Tuesday, April 2, 2013

Do I have to pay California "use tax"?

For those of you filing California state tax returns, the short answer is "probably." If you bought something and didn't pay sales tax on it, then you owe use tax on your tax return.

For the longer answer, consult your tax return form instructions or the State of California's Franchise Tax Board website. Or if you lack the patience for that, here's my rough understanding of it, as a regular California resident filing as an individual (so none of this applies for businesses or crazy high-rollers):

Use tax is all that "missing tax" that you didn't pay during the year on purchases from online retailers that didn't collect sales tax from you. Use tax has actually been obligatory in California for decades, originally imposed on purchases made out of state, but the state didn't emphasize it until Amazon.com started making billions while collecting no sales tax. Since 2003, California tax forms (540/540A) have included a line for you to report your use tax. Of course, quite a lot of people still didn't report what they owed in use tax, because it was basically an "honor system;" the state had no realistic way to track your online shopping, so it couldn't enforce anything (despite its ongoing threats even to go back and collect interest on unreported use tax from the last eight years). Moreover, it actually asked consumers themselves to manually track all their own purchases and calculate the use tax, which was a huge pain.

In 2012, California finally tried to make it a lot easier by devising the "Estimated Use Tax Table," which allowed consumers to simply pay a specified amount determined by their income range. For example, if you made less than $20,000 in 2011, then your estimated use tax would be a mere $7, even if you had actually dodged more than that in sales tax by shopping online. If you legitimately owed less (because you didn't do a lot of online shopping, in which case good for you), you could, of course, still report less. You also still had to manually track and calculate for anything that cost over $1000, but, again, it was the honor system.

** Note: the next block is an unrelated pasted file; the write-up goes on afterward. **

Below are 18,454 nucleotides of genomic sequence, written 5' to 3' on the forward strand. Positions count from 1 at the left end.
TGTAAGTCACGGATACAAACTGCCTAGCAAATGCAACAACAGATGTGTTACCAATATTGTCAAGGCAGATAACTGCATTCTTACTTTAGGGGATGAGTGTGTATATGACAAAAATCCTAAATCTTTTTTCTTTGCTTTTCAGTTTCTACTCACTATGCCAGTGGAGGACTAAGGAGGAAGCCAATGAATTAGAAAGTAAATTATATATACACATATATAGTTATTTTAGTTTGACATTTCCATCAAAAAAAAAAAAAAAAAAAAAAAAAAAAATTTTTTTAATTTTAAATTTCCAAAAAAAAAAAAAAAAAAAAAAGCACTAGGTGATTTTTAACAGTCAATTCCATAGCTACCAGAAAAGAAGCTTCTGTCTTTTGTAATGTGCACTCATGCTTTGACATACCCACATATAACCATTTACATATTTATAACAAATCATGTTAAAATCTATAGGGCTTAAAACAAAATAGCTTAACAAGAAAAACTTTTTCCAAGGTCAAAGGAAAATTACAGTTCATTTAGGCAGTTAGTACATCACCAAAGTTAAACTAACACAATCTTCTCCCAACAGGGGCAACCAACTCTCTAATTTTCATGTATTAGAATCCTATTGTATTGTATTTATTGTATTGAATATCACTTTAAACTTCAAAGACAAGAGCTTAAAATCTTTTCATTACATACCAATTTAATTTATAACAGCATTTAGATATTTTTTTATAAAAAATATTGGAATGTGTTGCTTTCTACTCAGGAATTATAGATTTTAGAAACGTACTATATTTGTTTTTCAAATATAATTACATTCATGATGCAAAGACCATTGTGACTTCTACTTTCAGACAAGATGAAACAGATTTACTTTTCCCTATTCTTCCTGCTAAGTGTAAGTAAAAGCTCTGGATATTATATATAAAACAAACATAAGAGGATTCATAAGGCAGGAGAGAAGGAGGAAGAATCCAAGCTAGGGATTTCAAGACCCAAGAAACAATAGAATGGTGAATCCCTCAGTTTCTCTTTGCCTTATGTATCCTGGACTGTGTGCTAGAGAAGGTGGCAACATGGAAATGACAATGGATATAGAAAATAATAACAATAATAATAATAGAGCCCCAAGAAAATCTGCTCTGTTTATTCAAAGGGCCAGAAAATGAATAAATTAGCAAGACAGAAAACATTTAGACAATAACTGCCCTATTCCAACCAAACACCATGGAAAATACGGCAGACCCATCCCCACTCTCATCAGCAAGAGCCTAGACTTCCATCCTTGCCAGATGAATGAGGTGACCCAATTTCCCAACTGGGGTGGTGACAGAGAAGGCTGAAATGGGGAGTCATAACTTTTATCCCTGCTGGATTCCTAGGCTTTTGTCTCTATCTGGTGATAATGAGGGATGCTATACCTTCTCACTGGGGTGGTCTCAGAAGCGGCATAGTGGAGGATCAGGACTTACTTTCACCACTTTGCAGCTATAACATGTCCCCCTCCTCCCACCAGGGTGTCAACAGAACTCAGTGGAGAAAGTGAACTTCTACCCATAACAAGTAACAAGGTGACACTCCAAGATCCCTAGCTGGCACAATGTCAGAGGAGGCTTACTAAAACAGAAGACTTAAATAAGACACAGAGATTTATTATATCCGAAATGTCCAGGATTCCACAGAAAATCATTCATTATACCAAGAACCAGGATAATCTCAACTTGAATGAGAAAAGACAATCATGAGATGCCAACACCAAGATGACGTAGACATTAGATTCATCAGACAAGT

This year (2013, filing your 2012 tax return), use tax is reported on line 95 of Form 540/540A, and the Estimated Use Tax Table is back again:


In late 2012, however, the state finally took away Amazon's tax-free advantage in California, which had been the biggest cause of the "missing taxes." So it's actually possible that, moving forward, you'll owe a lot less use tax, or even none at all (unless you can find another online retailer that won't collect sales tax in California).

(In case it's not clear, the above only applies to California, because that's where I reside and file. There are other states that also collect use tax, but I wouldn't know anything about how they handle it.)

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